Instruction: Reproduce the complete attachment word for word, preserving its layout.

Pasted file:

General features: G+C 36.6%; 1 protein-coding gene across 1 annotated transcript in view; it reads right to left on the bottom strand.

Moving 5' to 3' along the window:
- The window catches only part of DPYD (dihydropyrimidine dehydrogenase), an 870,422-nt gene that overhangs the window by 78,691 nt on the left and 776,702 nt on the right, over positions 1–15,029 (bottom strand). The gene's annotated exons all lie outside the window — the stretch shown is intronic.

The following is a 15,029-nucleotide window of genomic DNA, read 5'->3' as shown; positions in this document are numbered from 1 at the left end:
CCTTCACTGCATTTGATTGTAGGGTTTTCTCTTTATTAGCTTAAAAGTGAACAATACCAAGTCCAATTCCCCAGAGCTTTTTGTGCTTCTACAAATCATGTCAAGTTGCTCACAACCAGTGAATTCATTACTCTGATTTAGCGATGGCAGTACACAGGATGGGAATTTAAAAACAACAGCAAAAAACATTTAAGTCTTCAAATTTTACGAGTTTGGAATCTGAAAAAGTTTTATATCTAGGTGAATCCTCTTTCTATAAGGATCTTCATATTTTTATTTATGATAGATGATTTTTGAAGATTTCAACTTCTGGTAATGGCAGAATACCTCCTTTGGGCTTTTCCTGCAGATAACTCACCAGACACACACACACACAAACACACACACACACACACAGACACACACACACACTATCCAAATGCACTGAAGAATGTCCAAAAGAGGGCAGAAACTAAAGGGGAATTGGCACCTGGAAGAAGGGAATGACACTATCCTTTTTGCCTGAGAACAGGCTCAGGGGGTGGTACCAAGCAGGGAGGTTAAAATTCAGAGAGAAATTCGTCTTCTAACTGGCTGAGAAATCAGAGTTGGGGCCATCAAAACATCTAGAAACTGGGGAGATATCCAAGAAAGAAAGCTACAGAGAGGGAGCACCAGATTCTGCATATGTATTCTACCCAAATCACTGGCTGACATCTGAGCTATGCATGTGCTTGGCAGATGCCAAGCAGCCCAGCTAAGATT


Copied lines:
General features: G+C 36.6%; 1 protein-coding gene across 1 annotated transcript in view; it reads right to left on the bottom strand.

Moving 5' to 3' along the window:
- The window catches only part of DPYD (dihydropyrimidine dehydrogenase), an 870,422-nt gene that overhangs the window by 78,691 nt on the left and 776,702 nt on the right, over positions 1–15,029 (bottom strand). The gene's annotated exons all lie outside the window — the stretch shown is intronic.

The following is a 15,029-nucleotide window of genomic DNA, read 5'->3' as shown; positions in this document are numbered from 1 at the left end:
CCTTCACTGCATTTGATTGTAGGGTTTTCTCTTTATTAGCTTAAAAGTGAACAATACCAAGTCCAATTCCCCAGAGCTTTTTGTGCTTCTACAAATCATGTCAAGTTGCTCACAACCAGTGAATTCATTACTCTGATTTAGCGATGGCAGTACACAGGATGGGAATTTAAAAACAACAGCAAAAAACATTTAAGTCTTCAAATTTTACGAGTTTGGAATCTGAAAAAGTTTTATATCTAGGTGAATCCTCTTTCTATAAGGATCTTCATATTTTTATTTATGATAGATGATTTTTGAAGATTTCAACTTCTGGTAATGGCAGAATACCTCCTTTGGGCTTTTCCTGCAGATAACTCACCAGACACACACACACACAAACACACACACACACACACAGACACACACACACACTATCCAAATGCACTGAAGAATGTCCAAAAGAGGGCAGAAACTAAAGGGGAATTGGCACCTGGAAGAAGGGAATGACACTATCCTTTTTGCCTGAGAACAGGCTCAGGGGGTGGTACCAAGCAGGGAGGTTAAAATTCAGAGAGAAATTCGTCTTCTAACTGGCTGAGAAATCAGAGTTGGGGCCATCAAAACATCTAGAAACTGGGGAGATATCCAAGAAAGAAAGCTACAGAGAGGGAGCACCAGATTCTGCATATGTATTCTACCCAAATCACTGGCTGACATCTGAGCTATGCATGTGCTTGGCAGATGCCAAGCAGCCCAGCTAAGATT